N-Propanoyl-ManN (ManNProp). 1H-NMR (acetone-d6): δ (mixtures of anomers) (α-isomer) δ7.48 (d, 1H, JNH,H-2 8.8 Hz, NH), 5.96 (d, 1H, J1,2 1.8 Hz, 1JH-1,C-1 176.6 Hz, H-1), 5.28 (m, 1H, H-3), 5.26 (m, 1H, H-4), 4.60 (m, 1H, H-2), 4.02–4.17 (m, 2H, H-6,6′), 4.10 (m, 1H, H-5), 2.25 (q, -CH2-, Pr), 2.17, 2.04, 1.98, 1.93 (s, -CH3, Ac), 1.07 (t, -CH3, Pr); (β-isomer) 7.29 (d, 1H, JNH,H-2 9.8 Hz, NH), 5.98 (d, 1H, J1,2 2.0 Hz, 1JH-1,C-1 167.8 Hz, H-1), 5.17 (m, 1H, H-3), 5.16 (m, 1H, H-4), 4.79 (m, 1H, H-2), 4.07–4.19 (m, 2H, H-6,6′), 3.92 (m, 1H, H-5), 2.25 (q, -CH2-, Pr), 2.17, 2.04, 1.98, 1.93 (s, -CH3, Ac), 1.07 (t, -CH3, Pr).
N-Butyl-ManN (ManNBut). 1H-NMR (acetone-d6): δ 7.30 (d, 1H, JNH,H-2 9.4 Hz, NH), 5.98 (d, 1H, J1,2 1.9 Hz, H-1), 5.18 (m, 1H, H-3), 5.17 (m, 1H, H-4), 4.79 (m, 1H, H-2), 4.06–4.18 (m, 2H, H-6,6′), 3.98 (m, 1H, H-5), 2.21 (t, 2H, -CH2-, Bu), 2.04, 2.03, 2.00, 1.92 (s, 3H, Ac), 1.63 (m, 2H, -CH2-, Bu), 0.93 (t, 3H, -CH3, Bu).
3.10. Spheroid Assay
Endothelial cell spheroids were generated as described by Korff and Augustin . To this end, HUVECs were suspended in ECGM containing 20% methylcellulose (w/v) (Sigma-Aldrich, München, Germany) and 3,000 cells per well were cultivated under non-adhesive conditions in round bottom 96-well plates (Greiner Bio One, Frickenhausen, Germany) for 18–24 h at 37 °C. Spheroid assay was performed according to the micro-bead angiogenesis protocol as described previously [16,17].
Fibrin matrix was prepared as described by Orci and co-workers . Bovine fibrinogen (Calbiochem/Merck Millipore, Darmstadt, Germany) was dissolved in PBS, pH 7.4. This stock solution was adjusted to a final concentration of 1.8 mg/mL in Dulbeccos PBS, pH 7.4 (Invitrogen, Karlsruhe, Germany), and 200 U/mL of protease inhibitor Trasylol (Bayer, Leverkusen, Germany) were added. Spheroids were harvested, washed and a sufficient volume was transferred to the fibrinogen solution in 24-well plates (Corning, Wiesbaden, Germany). Fibrinogen was polymerized by the addition of 0.65 U/mL thrombin (Sigma-Aldrich). Gels were equilibrated for 30 min at 37 °C with endothelial basal medium (Promocell) containing 0.5% (v/v) FCS. On replacement with fresh medium, test substances together with bFGF were added and the plates were incubated for 48–72 h at 37 °C. Subsequently, cells were fixed with 4% paraformaldehyde (w/v) and stored at 4 °C.
The outermost position of sialic acids in glycoproteins and glycolipids makes them accessible to numerous cellular communication elements involved in the formation of contacts with components of the same or neighboring cell, with extracellular matrix or invading pathogens . So far, many studies have provided evidence that the application of artificial sialic acids represents a promising tool to modulate such sialic acid-dependent processes. For example, elongated N-acyl side chains of sialic acids have been shown to provide protection against an infection with influence virus A in vitro . Recently, it has also been demonstrated that the presence of artificial sialic acids on glycoproteins may affect their resistance to sialidases . Thus, biological half-life of therapeutic glycoproteins might be efficiently increased also in vivo.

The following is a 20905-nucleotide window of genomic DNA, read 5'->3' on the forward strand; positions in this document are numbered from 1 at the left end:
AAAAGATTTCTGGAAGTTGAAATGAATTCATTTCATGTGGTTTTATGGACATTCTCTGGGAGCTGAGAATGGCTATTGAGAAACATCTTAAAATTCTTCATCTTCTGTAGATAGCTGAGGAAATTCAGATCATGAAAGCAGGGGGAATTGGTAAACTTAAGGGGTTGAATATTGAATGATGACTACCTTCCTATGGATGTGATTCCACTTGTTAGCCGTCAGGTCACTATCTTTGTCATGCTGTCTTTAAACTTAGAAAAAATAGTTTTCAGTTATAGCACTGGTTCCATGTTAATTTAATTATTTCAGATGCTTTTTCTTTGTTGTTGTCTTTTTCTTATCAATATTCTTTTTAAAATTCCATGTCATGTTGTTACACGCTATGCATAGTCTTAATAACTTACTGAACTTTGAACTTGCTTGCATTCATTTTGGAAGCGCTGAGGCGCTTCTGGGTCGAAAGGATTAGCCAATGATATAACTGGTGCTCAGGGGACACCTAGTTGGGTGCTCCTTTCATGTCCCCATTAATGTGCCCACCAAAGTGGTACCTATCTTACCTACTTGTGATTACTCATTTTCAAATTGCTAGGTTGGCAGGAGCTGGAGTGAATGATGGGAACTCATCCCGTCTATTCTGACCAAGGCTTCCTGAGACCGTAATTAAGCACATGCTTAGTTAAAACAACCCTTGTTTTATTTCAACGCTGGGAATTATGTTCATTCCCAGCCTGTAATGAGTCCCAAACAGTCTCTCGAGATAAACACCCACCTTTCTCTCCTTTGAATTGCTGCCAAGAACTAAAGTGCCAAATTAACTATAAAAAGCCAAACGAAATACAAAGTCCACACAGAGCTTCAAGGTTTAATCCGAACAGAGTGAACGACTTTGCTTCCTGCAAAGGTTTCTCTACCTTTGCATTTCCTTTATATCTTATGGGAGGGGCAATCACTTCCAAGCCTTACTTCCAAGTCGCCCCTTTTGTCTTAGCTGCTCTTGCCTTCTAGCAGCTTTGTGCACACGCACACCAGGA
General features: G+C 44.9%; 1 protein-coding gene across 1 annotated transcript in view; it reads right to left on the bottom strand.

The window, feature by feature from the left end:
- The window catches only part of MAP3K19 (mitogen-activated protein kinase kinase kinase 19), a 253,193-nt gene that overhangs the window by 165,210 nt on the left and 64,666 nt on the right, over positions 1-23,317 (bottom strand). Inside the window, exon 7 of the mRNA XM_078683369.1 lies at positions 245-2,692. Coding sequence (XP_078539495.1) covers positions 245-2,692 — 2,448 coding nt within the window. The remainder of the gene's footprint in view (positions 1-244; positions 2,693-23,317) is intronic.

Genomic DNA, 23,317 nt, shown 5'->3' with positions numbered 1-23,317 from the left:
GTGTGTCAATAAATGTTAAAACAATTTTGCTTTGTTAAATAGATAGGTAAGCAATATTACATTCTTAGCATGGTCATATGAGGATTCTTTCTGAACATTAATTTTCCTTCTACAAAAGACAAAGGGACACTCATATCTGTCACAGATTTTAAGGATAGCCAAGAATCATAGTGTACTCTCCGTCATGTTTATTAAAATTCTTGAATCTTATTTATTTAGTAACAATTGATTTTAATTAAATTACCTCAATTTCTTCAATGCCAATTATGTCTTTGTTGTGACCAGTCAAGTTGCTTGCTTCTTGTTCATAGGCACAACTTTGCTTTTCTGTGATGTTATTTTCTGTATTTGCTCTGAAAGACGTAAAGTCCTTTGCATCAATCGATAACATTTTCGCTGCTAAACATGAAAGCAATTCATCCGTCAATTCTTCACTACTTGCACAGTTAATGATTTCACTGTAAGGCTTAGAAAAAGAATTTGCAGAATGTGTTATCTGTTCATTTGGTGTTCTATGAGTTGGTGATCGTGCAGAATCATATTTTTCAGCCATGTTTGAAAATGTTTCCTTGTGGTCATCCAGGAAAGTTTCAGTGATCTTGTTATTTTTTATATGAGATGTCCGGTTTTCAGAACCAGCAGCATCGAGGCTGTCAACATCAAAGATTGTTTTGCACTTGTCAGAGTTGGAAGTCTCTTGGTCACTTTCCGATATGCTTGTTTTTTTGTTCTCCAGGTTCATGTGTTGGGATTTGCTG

In this study, we describe an optimized protocol for the synthesis of artificial sialic acid precursors and, furthermore, demonstrate that endothelial cells metabolize these glycoengineered monosaccharides and incorporate the resulting modified sialic acids into their cellular glycoproteins. Intriguingly, natural sialic acid precursors inhibited the angiogenic capacity of HUVECs. Hence, administration of natural sialic acid precursors might be a useful tool to inhibit angiogenesis in cancer patients. In contrast, Neu5But precursors led to an extended bFGF-mediated capillary sprouting of HUVECs. Thus, ManNBut could represent a suitable agent to stimulate blood vessel formation during, e.g., wound healing processes. However, further in vitro tests including a migration assay, vascular endothelial growth factor (VEGF) induced sprouting and tube formation assays as well as in vivo models are required to evaluate the biomedical potential of ManNR derivates during angiogenic processes and to study the exact mechanisms leading to the observed modulation of angiogenesis.
Taken together, sialic acid glycoengineering offers numerous possibilities to influence physiological processes, but the resulting biological activities have to be carefully assessed to exclude undesired side effects.
We thank Bianca Walber, Werner Mink, Peter Kaese and Siegfried Kühnhardt for expert technical assistance and Werner Reutter for many helpful discussions. This work was supported by the Excellence Cluster Cardiopulmonary System (ECCPS) from the Deutsche Forschungsgemeinschaft (DFG) (Bonn, Germany).